NEW YORK - "Harry Potter" author J.K. Rowling and the founders of the Google search engine have landed on Forbes magazine's annual list of billionaires after a year when rallying stocks and a strong euro swelled the list to the longest it's ever been.
Microsoft co-founder Bill Gates remains perched atop the list for the 10th straight year but investor Warren Buffett is nipping at his heels. Gates' net worth is now estimated at $46.6 billion, still less than half the $100 billion it peaked at in 1998, but up about 13 percent from the $40.7 billion Forbes attributed to him in 2003.
Buffett wins the bragging rights for reaping the best gains of the year. He increased his net worth by $12.4 billion to $42.9 billion, significantly narrowing the gap between him and Gates, with whom he competes in bridge tournaments.
German supermarket magnate Karl Albrecht remained in third place, with a fortune of $23 billion. Close behind were Saudi Arabia's Prince Alwaleed Bin Talal Alsaud, whose $21.5 billion nest egg put him just ahead of Microsoft's other co-founder, Paul Allen, who came in fifth with $21 billion.
Rounding out the top 10 were Helen Walton, wife of the late Wal-Mart founder Sam Walton, and four members of her family. They were tied for sixth, with each worth an estimated $20 billion - making for a Walton's mountain of money that's bigger than the holdings of Gates and Buffett combined.
All told, it was a fabulous year to be very rich.
The magazine counted some 587 billionaires around the world, up from 476 in 2003. Their total net worth jumped to $1.9 trillion from the $1.4 trillion the magazine counted in 2003.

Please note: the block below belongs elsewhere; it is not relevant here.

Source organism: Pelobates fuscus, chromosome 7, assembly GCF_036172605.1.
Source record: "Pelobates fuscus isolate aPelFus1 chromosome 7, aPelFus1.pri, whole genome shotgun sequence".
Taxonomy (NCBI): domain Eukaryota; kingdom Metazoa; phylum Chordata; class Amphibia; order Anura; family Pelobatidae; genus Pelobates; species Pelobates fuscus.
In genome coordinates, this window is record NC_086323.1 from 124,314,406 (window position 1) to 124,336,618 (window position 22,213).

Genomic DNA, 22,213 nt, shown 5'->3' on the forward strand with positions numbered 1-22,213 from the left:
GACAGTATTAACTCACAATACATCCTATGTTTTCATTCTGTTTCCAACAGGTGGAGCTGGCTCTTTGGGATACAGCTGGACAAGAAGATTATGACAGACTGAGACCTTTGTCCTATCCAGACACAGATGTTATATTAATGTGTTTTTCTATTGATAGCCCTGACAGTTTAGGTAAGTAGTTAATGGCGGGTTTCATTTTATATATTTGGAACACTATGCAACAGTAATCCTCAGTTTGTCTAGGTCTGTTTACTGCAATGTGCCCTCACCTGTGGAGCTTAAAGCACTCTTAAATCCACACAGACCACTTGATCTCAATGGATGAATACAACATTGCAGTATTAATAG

"After two years of significantly falling fortunes, we really saw an uptick for just about everybody on the list," said Luisa Kroll, an associate editor at Forbes who oversaw the project.
The strength of the euro currency in comparison to the dollar helped launch 22 new billionaires to the list, for a total of 164 Europeans. Their net worth as a group surged 47 percent to $578 billion.
Rising oil prices helped Russia add eight new billionaires for a total of 25. That puts the country in third place, behind the United States and Germany.
In the United States, billionaires likely gained last year not only from a 20 percent rise in stock prices, but also from reductions in taxes on dividends, capital gains and estate taxes, according to Mark Zandi, chief economist at Economy.com.
"High income, high net-worth households have done very well under the Bush administration," said Zandi, adding that technological advances and trends toward globalization also tend to benefit the rich.
As usual, older, married men dominated the list, which includes only 53 women and 24 single people. The average billionaire's age is 64, and only 27 are under 40.
Only six people dropped off the list, compared with 67 who fell off in 2003 and 83 drop-offs in 2002, according to Kroll. One of the notable drop-offs this year was Robert Johnson, the founder of Black Entertainment Television, who lost some of his fortune in a divorce settlement.
There were 56 billionaires who returned to the list after dropping off it in the previous few years, including Yahoo! founders David Filo ($2.2 billion) and Jerry Yang ($1.9 billion).
They returned to find their upstart search-engine rivals, Google's Sergey Brin and Larry Page ($1 billion each), making their debut on the list.
Other newcomers included the Canadian creator of Cirque du Soleil, Guy Laliberte ($1.1 billion), and Hong Kong's Michael Ying ($1.8 billion), chairman and CEO of clothing company Esprit Holdings Ltd.
And there were three billionaires behind bars, including Russia's richest man, former Yukos oil chief Mikhail Khodorkovsy ($15 billion), as well as Yukos shareholder Platon Lebedev ($1.8 billion) and Japanese tycoon Yasuo Takei ($6.2 billion.)